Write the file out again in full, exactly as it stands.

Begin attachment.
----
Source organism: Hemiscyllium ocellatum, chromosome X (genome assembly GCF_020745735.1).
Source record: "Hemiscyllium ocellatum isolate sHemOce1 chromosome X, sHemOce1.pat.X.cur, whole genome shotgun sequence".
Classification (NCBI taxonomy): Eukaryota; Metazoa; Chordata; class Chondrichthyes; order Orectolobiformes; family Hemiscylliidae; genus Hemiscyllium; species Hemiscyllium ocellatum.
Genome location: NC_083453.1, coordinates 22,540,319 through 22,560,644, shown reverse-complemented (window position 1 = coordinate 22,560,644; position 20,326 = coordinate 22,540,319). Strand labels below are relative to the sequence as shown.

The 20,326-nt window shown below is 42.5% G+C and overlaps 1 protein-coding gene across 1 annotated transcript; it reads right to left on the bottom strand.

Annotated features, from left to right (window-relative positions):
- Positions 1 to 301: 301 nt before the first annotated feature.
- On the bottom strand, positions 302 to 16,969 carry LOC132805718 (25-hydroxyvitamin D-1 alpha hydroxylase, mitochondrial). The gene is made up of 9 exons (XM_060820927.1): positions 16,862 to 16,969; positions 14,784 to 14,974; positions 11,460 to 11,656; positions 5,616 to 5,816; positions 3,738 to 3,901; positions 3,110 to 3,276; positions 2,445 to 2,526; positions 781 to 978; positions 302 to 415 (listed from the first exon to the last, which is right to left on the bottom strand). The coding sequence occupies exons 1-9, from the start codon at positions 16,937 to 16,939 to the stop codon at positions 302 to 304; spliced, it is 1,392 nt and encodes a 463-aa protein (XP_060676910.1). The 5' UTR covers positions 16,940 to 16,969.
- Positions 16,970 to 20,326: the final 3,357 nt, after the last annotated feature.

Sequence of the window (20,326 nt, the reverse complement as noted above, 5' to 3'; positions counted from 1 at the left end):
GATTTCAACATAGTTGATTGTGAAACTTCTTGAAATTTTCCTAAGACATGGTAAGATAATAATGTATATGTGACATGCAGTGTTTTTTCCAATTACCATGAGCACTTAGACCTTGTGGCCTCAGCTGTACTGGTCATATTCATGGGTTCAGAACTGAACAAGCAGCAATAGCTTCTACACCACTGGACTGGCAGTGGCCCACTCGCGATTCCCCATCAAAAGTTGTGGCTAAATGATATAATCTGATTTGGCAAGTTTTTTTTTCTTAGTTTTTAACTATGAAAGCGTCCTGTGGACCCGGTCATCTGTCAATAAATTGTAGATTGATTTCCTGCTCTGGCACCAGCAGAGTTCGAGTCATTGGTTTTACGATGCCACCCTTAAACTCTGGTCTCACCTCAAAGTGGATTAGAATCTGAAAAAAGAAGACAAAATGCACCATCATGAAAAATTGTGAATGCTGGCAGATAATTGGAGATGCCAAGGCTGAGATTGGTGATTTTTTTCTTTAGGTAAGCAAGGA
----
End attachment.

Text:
Source organism: Hemiscyllium ocellatum, chromosome X (genome assembly GCF_020745735.1).
Source record: "Hemiscyllium ocellatum isolate sHemOce1 chromosome X, sHemOce1.pat.X.cur, whole genome shotgun sequence".
Classification (NCBI taxonomy): Eukaryota; Metazoa; Chordata; class Chondrichthyes; order Orectolobiformes; family Hemiscylliidae; genus Hemiscyllium; species Hemiscyllium ocellatum.
Genome location: NC_083453.1, coordinates 22,540,319 through 22,560,644, shown reverse-complemented (window position 1 = coordinate 22,560,644; position 20,326 = coordinate 22,540,319). Strand labels below are relative to the sequence as shown.

The 20,326-nt window shown below is 42.5% G+C and overlaps 1 protein-coding gene across 1 annotated transcript; it reads right to left on the bottom strand.

Annotated features, from left to right (window-relative positions):
- Positions 1 to 301: 301 nt before the first annotated feature.
- On the bottom strand, positions 302 to 16,969 carry LOC132805718 (25-hydroxyvitamin D-1 alpha hydroxylase, mitochondrial). The gene is made up of 9 exons (XM_060820927.1): positions 16,862 to 16,969; positions 14,784 to 14,974; positions 11,460 to 11,656; positions 5,616 to 5,816; positions 3,738 to 3,901; positions 3,110 to 3,276; positions 2,445 to 2,526; positions 781 to 978; positions 302 to 415 (listed from the first exon to the last, which is right to left on the bottom strand). The coding sequence occupies exons 1-9, from the start codon at positions 16,937 to 16,939 to the stop codon at positions 302 to 304; spliced, it is 1,392 nt and encodes a 463-aa protein (XP_060676910.1). The 5' UTR covers positions 16,940 to 16,969.
- Positions 16,970 to 20,326: the final 3,357 nt, after the last annotated feature.

Sequence of the window (20,326 nt, the reverse complement as noted above, 5' to 3'; positions counted from 1 at the left end):
GATTTCAACATAGTTGATTGTGAAACTTCTTGAAATTTTCCTAAGACATGGTAAGATAATAATGTATATGTGACATGCAGTGTTTTTTCCAATTACCATGAGCACTTAGACCTTGTGGCCTCAGCTGTACTGGTCATATTCATGGGTTCAGAACTGAACAAGCAGCAATAGCTTCTACACCACTGGACTGGCAGTGGCCCACTCGCGATTCCCCATCAAAAGTTGTGGCTAAATGATATAATCTGATTTGGCAAGTTTTTTTTTCTTAGTTTTTAACTATGAAAGCGTCCTGTGGACCCGGTCATCTGTCAATAAATTGTAGATTGATTTCCTGCTCTGGCACCAGCAGAGTTCGAGTCATTGGTTTTACGATGCCACCCTTAAACTCTGGTCTCACCTCAAAGTGGATTAGAATCTGAAAAAAGAAGACAAAATGCACCATCATGAAAAATTGTGAATGCTGGCAGATAATTGGAGATGCCAAGGCTGAGATTGGTGATTTTTTTCTTTAGGTAAGCAAGGA